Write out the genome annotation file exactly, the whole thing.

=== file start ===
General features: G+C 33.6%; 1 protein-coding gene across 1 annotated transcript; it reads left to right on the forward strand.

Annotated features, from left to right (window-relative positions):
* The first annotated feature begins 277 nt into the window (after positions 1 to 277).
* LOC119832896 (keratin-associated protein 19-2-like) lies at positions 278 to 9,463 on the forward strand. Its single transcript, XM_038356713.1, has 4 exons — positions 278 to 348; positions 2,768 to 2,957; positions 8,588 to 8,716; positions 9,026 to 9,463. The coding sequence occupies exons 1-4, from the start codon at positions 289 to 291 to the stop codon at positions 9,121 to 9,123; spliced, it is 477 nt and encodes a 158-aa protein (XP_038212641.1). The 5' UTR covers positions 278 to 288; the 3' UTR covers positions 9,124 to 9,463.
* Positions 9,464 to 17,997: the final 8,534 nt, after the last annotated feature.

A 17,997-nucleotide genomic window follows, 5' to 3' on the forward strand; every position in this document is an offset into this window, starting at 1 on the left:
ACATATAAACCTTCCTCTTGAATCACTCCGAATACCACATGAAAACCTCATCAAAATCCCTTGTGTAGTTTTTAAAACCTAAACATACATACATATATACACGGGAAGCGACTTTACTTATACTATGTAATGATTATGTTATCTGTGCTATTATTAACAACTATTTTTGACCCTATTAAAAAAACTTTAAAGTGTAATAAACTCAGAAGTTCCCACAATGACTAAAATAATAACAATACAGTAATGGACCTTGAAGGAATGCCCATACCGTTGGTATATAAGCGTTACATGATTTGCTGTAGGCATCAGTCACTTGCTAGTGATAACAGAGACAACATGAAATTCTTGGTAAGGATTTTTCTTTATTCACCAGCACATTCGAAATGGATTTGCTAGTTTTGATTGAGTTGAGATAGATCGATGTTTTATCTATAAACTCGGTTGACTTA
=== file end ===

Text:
General features: G+C 33.6%; 1 protein-coding gene across 1 annotated transcript; it reads left to right on the forward strand.

Annotated features, from left to right (window-relative positions):
* The first annotated feature begins 277 nt into the window (after positions 1 to 277).
* LOC119832896 (keratin-associated protein 19-2-like) lies at positions 278 to 9,463 on the forward strand. Its single transcript, XM_038356713.1, has 4 exons — positions 278 to 348; positions 2,768 to 2,957; positions 8,588 to 8,716; positions 9,026 to 9,463. The coding sequence occupies exons 1-4, from the start codon at positions 289 to 291 to the stop codon at positions 9,121 to 9,123; spliced, it is 477 nt and encodes a 158-aa protein (XP_038212641.1). The 5' UTR covers positions 278 to 288; the 3' UTR covers positions 9,124 to 9,463.
* Positions 9,464 to 17,997: the final 8,534 nt, after the last annotated feature.

A 17,997-nucleotide genomic window follows, 5' to 3' on the forward strand; every position in this document is an offset into this window, starting at 1 on the left:
ACATATAAACCTTCCTCTTGAATCACTCCGAATACCACATGAAAACCTCATCAAAATCCCTTGTGTAGTTTTTAAAACCTAAACATACATACATATATACACGGGAAGCGACTTTACTTATACTATGTAATGATTATGTTATCTGTGCTATTATTAACAACTATTTTTGACCCTATTAAAAAAACTTTAAAGTGTAATAAACTCAGAAGTTCCCACAATGACTAAAATAATAACAATACAGTAATGGACCTTGAAGGAATGCCCATACCGTTGGTATATAAGCGTTACATGATTTGCTGTAGGCATCAGTCACTTGCTAGTGATAACAGAGACAACATGAAATTCTTGGTAAGGATTTTTCTTTATTCACCAGCACATTCGAAATGGATTTGCTAGTTTTGATTGAGTTGAGATAGATCGATGTTTTATCTATAAACTCGGTTGACTTA